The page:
Legal

Making a case for DNS-based security in the legal sector

Law firms have historically not been early adopters of technology, but as more and more organizations digitize their assets and embrace online ways of working, they’re becoming more exposed to the threat from cyberspace. And as more data goes online and new investments in cloud infrastructure and collaboration tools increase the corporate attack surface, remote attacks will become even easier.

Attackers in the dock – cyber security and law firms

The key threats facing law firms start with data theft. Getting hold of sensitive client information can mean a major payday for hackers. In 2017, three Chinese nationals were indicted after using data stolen data from US law firms in a $4m insider trading scam. Sensitive information could also be sold on the dark web to the highest bidder, or even stolen as part of nation state intelligence gathering missions designed to give governments a geopolitical advantage. Very often, data stealing raids begin with phishing emails, targeting inexperienced staff with social engineering tactics designed to trick them into clicking on a malicious link, opening a malware-laden attachment or handing over their login details.

Law firms are also exposed to ransomware. DLA Piper suffered major losses following NotPetya attacks, for example. Although it didn’t lose any data the impact on operations lasted weeks and the firm had to pay 15,000 hours in IT staff overtime to get systems up and running again. This touches on another major threat: from the supply chain. Partners and contractors are often singled out as being potentially weak on security. By compromising them, attackers could find a way to infiltrate the corporate network of the law firm itself. With GDPR penalties potentially running into the millions, the stakes couldn’t be higher for keeping customer and employee data safe and secure. (blog for whitepaper)

If you were in any doubt as to the possible impact of cyber incidents at law firms, just consider the headlines generated by major breaches at two firms: Mossack Fonseca and Appleby. These resulted in what came to be known as the Panama Papers and the Paradise Papers: huge leaks of sensitive financial information on the tax avoidance schemes of clients including world leaders, celebrities and business executives. Mossack Fonseca has since been forced to shut down.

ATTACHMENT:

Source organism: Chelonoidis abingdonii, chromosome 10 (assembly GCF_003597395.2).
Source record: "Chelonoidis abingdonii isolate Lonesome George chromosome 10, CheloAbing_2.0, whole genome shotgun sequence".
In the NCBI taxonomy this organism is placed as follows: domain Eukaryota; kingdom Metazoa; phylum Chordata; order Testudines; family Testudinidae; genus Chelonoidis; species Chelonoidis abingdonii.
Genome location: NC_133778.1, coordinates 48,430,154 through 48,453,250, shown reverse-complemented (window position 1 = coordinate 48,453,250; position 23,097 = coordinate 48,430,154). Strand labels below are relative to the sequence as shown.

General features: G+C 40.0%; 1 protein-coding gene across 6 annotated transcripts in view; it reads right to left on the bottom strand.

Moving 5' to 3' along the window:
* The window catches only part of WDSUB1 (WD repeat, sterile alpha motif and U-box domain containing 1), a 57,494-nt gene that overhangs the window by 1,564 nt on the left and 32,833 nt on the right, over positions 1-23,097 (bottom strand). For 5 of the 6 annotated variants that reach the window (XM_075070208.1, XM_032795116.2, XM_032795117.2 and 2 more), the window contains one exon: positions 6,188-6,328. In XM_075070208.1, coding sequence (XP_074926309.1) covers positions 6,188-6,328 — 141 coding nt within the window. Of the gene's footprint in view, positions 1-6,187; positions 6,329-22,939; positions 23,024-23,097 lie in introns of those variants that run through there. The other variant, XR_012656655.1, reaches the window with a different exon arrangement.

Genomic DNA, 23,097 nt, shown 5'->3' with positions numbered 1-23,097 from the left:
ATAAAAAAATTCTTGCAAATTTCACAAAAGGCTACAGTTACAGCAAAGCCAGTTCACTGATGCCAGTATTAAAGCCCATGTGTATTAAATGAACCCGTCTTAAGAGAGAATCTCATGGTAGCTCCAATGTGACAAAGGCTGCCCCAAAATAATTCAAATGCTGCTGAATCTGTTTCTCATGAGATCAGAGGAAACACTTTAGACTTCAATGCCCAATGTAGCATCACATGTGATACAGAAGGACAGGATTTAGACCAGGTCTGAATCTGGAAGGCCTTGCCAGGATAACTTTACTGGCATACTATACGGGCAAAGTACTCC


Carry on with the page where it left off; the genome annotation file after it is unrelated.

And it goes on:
Sometimes law firms can be their own worst enemy. Research from 2018 found over one million corporate email addresses and passwords belonging to staff at the UK’s top 500 law firms up for sale on dark web sites. These had been used by employees to register accounts with third-party sites like LinkedIn, which were then breached.

The key to regaining the initiative is to focus on DNS. It’s often an overlooked part of an organizations IT infrastructure, but by understanding how it can be abused by attackers, IT leaders can better calculate the threat to their firm. Then it’s a case of investing in DNS analytics tools to proactively tackle the threat.

The case for DNS analytics

The truth is that DNS is an essential part of every law firm’s IT environment, converting the domain names humans understand into the IP addresses that machines use to communicate with each other on the internet. Without it, employees, partners and customers wouldn’t be able to find the right websites and digital assets online.

However, DNS was built in an age before professional cyber crime, so it is saddled with flaws which could be exploited by attackers. For example, changing the answers to the queries stored in DNS servers could covertly redirect users to phishing or malware-laden web pages. DNS traffic is also used by attackers to hide command-and-control (C&C) server communications with infected hosts, and to exfiltrate data out of a breached organization via DNS tunnelling.

The good news is that because DNS is always-on, and plays such a key role in attacks, it can be used in a highly effective manner for incident detection and response. Nominet’s NTX platform uses advanced analytics to spot malicious traffic hiding in large volumes of legitimate DNS packets, allowing IT to automatically detect and block attacks before they can make an impact.

Law firms that want to improve the client experience and back-office efficiencies through more digital-centric ways of working must also mitigate the accompanying rise in cyber threats. DNS offers a great opportunity to steal a competitive advantage whilst staying secure and compliant.